By Steve Gorman
LOS ANGELES, April 1 (Reuters) – Cargo congestion at the two busiest U.S. container ports has eased considerably in the six weeks since West Coast dockworkers and shippers reached a tentative labor deal, but port officials said it would take several more weeks for freight traffic to return to normal.
The most obvious sign of improved cargo flow through the ports of Los Angeles and Long Beach is a sharp decline in the number of inbound freighters kept waiting at anchor for dock space to open, Los Angeles port spokesman Paul Sanfield said on Wednesday.
Nine vessels stood idle outside the twin ports on Tuesday and Wednesday, down from the 31 stacked up at anchor during the height of the cargo crisis that reached the point of near gridlock in February, Sanfield said.
He said berths were normally available as soon as freighters arrived at the two ports, which together handle 43 percent of all containerized goods entering the United States.
Sanfield said the average time it took cargo ships to get in and out of the terminals declined to 7.6 days last week from 8.4 days in early March. Turnaround times usually average four to five days, he said.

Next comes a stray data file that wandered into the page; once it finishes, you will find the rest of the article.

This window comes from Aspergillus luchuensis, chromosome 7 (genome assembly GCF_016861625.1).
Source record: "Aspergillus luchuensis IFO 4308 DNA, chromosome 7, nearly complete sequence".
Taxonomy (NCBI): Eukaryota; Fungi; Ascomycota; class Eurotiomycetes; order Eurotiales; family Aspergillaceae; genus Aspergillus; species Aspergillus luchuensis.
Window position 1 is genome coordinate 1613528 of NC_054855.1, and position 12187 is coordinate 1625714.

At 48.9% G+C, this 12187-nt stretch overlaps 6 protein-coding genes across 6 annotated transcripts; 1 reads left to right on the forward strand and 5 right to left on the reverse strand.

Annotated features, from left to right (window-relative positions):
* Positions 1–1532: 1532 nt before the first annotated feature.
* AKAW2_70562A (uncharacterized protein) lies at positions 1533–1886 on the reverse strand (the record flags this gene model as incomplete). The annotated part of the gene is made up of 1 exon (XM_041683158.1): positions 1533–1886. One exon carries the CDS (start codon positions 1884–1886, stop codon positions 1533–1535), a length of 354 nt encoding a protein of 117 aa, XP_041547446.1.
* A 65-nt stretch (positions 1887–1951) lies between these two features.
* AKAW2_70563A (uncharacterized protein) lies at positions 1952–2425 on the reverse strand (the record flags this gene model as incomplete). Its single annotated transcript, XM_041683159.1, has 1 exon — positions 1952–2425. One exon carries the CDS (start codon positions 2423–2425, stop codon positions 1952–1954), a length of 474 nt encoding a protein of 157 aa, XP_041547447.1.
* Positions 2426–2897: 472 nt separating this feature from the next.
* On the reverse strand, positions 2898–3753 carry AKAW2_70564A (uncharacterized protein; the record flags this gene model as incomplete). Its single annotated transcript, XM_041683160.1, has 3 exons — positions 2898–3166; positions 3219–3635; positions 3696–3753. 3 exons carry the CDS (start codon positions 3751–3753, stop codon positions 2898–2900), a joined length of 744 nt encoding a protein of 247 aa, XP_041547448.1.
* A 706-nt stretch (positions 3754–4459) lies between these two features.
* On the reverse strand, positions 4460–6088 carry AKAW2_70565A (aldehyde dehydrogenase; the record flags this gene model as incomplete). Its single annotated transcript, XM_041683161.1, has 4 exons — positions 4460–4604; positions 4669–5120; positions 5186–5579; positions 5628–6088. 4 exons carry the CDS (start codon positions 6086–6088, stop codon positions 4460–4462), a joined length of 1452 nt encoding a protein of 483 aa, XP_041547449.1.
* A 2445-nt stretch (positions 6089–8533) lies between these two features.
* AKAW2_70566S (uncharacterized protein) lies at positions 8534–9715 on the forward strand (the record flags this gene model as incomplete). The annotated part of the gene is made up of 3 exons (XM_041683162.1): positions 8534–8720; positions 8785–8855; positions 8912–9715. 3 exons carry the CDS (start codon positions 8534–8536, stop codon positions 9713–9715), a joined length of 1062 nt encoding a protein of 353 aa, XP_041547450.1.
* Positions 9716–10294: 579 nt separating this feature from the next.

Cargo loads were reported to have faced lag times of two weeks or more during months of labor negotiations at all 29 U.S. West Coast ports between the International Longshore and Warehouse Union and major shipping lines and terminal operators.
Port slowdowns, blamed by each side on the other as pressure tactics during the talks, snarled trans-Pacific maritime trade and reverberated throughout the U.S. economy, extending to agriculture, manufacturing, retail and transportation.
A settlement was reached on Feb. 20 with the help of a federal mediator and intervention by U.S. Labor Secretary Thomas Perez.
The terminals and their union workforce have since made steady progress in clearing the cargo backlog, although it will likely take several more weeks for the ports to regain their ordinary rhythm, Sanfield said.
He said operational issues that hampered cargo traffic through last year must still be addressed, including the growing number of supersized freighters now calling on the ports.
But damage to West Coast port business had already been done, he said, as some customers began to reroute shipments. A Journal of Commerce industry poll of 138 shippers published days after the labor settlement found 65 planned to direct less cargo through the West Coast this year and next. (Reporting by Steve Gorman; Editing by Peter Cooney)
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